Zhengzhong Liang


Low Resource Causal Event Detection from Biomedical Literature
Zhengzhong Liang | Enrique Noriega-Atala | Clayton Morrison | Mihai Surdeanu
Proceedings of the 21st Workshop on Biomedical Language Processing

Recognizing causal precedence relations among the chemical interactions in biomedical literature is crucial to understanding the underlying biological mechanisms. However, detecting such causal relation can be hard because: (1) many times, such causal relations among events are not explicitly expressed by certain phrases but implicitly implied by very diverse expressions in the text, and (2) annotating such causal relation detection datasets requires considerable expert knowledge and effort. In this paper, we propose a strategy to address both challenges by training neural models with in-domain pre-training and knowledge distillation. We show that, by using very limited amount of labeled data, and sufficient amount of unlabeled data, the neural models outperform previous baselines on the causal precedence detection task, and are ten times faster at inference compared to the BERT base model.


Explainable Multi-hop Verbal Reasoning Through Internal Monologue
Zhengzhong Liang | Steven Bethard | Mihai Surdeanu
Proceedings of the 2021 Conference of the North American Chapter of the Association for Computational Linguistics: Human Language Technologies

Many state-of-the-art (SOTA) language models have achieved high accuracy on several multi-hop reasoning problems. However, these approaches tend to not be interpretable because they do not make the intermediate reasoning steps explicit. Moreover, models trained on simpler tasks tend to fail when directly tested on more complex problems. We propose the Explainable multi-hop Verbal Reasoner (EVR) to solve these limitations by (a) decomposing multi-hop reasoning problems into several simple ones, and (b) using natural language to guide the intermediate reasoning hops. We implement EVR by extending the classic reasoning paradigm General Problem Solver (GPS) with a SOTA generative language model to generate subgoals and perform inference in natural language at each reasoning step. Evaluation of EVR on the RuleTaker synthetic question answering (QA) dataset shows that EVR achieves SOTA performance while being able to generate all reasoning steps in natural language. Furthermore, EVR generalizes better than other strong methods when trained on simpler tasks or less training data (up to 35.7% and 7.7% absolute improvement respectively).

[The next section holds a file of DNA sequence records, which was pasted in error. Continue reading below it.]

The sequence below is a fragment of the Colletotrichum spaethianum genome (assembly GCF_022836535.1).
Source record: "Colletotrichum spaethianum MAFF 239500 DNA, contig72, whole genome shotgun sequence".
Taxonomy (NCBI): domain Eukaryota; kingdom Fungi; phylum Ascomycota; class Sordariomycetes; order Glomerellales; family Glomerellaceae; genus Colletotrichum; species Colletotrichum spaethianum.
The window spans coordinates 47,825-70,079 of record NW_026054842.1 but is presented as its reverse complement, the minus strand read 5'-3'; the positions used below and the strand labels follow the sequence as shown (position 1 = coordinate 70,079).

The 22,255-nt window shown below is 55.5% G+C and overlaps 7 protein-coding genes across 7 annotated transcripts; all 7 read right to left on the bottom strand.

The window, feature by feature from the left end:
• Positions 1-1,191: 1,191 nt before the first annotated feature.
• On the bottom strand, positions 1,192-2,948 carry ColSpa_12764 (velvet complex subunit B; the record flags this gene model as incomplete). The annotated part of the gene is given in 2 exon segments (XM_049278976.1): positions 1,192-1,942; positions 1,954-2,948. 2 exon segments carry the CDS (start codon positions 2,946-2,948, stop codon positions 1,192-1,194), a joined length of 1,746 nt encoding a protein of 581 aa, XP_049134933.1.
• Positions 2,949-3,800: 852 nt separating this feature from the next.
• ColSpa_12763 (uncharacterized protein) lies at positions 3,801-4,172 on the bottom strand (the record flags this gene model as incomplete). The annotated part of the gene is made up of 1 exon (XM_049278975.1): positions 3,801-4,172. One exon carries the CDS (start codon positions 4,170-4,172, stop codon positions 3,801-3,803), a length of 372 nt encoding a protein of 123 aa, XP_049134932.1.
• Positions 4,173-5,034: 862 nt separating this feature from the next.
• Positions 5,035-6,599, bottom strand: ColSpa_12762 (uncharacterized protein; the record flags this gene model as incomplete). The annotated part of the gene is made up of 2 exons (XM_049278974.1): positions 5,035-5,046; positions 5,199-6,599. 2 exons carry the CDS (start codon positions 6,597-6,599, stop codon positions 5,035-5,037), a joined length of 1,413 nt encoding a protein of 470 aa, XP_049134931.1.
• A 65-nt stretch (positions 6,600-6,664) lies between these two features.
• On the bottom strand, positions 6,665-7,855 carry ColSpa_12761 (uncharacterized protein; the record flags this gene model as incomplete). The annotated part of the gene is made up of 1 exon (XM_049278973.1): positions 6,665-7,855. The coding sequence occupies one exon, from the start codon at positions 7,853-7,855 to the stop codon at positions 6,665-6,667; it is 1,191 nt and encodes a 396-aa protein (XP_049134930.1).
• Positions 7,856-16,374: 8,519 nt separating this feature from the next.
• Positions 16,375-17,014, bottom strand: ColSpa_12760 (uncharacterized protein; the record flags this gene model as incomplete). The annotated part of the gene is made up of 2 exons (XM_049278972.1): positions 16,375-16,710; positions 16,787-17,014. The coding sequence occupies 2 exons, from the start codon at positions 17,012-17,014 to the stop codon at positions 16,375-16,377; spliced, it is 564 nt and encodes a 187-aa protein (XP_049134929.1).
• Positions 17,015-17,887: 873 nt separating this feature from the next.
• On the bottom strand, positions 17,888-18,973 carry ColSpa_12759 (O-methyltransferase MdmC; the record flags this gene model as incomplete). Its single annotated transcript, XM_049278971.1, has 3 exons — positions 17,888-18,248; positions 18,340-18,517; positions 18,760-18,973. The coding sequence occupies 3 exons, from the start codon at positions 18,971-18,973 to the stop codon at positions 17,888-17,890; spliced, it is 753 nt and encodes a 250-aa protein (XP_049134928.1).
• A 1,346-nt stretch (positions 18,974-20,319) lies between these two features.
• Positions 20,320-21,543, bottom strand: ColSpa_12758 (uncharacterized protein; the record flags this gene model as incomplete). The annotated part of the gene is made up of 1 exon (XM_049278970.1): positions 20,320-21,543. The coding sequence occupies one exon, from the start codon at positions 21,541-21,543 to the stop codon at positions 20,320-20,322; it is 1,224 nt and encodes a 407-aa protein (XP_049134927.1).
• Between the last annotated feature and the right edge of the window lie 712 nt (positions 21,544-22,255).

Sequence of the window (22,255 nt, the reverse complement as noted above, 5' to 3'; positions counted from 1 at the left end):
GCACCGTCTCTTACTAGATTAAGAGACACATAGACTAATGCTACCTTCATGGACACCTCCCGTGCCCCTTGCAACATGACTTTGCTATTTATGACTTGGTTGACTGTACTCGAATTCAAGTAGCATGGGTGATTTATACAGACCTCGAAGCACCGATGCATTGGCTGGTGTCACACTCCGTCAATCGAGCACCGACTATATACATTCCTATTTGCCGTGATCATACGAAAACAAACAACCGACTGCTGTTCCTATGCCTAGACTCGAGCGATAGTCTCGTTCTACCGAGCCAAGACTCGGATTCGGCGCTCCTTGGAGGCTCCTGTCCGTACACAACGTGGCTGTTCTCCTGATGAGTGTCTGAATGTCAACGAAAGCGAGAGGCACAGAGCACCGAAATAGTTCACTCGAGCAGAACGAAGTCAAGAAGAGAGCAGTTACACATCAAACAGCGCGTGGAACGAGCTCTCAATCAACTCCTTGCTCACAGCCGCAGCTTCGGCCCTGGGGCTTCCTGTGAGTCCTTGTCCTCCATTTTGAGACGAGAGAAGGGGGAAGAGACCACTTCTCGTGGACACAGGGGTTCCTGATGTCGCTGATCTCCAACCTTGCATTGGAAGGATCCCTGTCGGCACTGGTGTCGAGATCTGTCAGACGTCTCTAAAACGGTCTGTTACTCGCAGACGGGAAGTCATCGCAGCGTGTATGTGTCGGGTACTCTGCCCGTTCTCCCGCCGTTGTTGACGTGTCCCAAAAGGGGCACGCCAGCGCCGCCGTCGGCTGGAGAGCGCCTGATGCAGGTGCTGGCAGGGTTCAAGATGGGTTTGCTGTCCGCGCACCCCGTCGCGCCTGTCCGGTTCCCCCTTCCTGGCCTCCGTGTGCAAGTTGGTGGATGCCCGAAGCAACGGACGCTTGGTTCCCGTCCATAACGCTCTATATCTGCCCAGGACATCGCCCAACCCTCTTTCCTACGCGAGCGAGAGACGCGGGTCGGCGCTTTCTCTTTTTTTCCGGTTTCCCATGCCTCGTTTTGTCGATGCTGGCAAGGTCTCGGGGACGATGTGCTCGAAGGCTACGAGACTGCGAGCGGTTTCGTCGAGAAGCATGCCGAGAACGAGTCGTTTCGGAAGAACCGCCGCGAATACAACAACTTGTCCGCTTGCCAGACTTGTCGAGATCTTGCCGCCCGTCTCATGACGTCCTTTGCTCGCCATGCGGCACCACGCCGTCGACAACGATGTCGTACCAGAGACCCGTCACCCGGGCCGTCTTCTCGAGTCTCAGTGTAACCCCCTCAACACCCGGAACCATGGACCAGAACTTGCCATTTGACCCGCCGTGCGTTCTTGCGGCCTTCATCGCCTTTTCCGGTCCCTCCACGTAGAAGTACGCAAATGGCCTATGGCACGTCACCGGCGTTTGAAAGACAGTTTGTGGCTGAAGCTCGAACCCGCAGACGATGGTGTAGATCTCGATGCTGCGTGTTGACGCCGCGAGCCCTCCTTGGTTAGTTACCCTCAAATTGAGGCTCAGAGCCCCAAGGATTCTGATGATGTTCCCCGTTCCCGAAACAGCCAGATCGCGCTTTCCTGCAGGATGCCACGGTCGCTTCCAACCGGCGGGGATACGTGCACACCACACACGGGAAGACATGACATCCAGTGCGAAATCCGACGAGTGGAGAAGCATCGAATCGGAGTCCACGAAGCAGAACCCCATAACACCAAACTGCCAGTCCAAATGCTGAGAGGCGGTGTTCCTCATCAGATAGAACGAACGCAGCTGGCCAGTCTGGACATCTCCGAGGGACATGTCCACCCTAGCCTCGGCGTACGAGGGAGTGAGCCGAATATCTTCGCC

Do Transformers Dream of Inference, or Can Pretrained Generative Models Learn Implicit Inferential Rules?
Zhengzhong Liang | Mihai Surdeanu
Proceedings of the First Workshop on Insights from Negative Results in NLP

Large pretrained language models (LM) have been used successfully for multi-hop question answering. However, most of these directions are not interpretable, as they do not make the inference hops necessary to explain a candidate answer explicitly. In this work, we investigate the capability of a state-of-the-art transformer LM to generate explicit inference hops, i.e., to infer a new statement necessary to answer a question given some premise input statements. Our analysis shows that such LMs can generate new statements for some simple inference types, but performance remains poor for complex, real-world inference types such as those that require monotonicity, composition, and commonsense knowledge.


Understanding the Polarity of Events in the Biomedical Literature: Deep Learning vs. Linguistically-informed Methods
Enrique Noriega-Atala | Zhengzhong Liang | John Bachman | Clayton Morrison | Mihai Surdeanu
Proceedings of the Workshop on Extracting Structured Knowledge from Scientific Publications

An important task in the machine reading of biochemical events expressed in biomedical texts is correctly reading the polarity, i.e., attributing whether the biochemical event is a promotion or an inhibition. Here we present a novel dataset for studying polarity attribution accuracy. We use this dataset to train and evaluate several deep learning models for polarity identification, and compare these to a linguistically-informed model. The best performing deep learning architecture achieves 0.968 average F1 performance in a five-fold cross-validation study, a considerable improvement over the linguistically informed model average F1 of 0.862.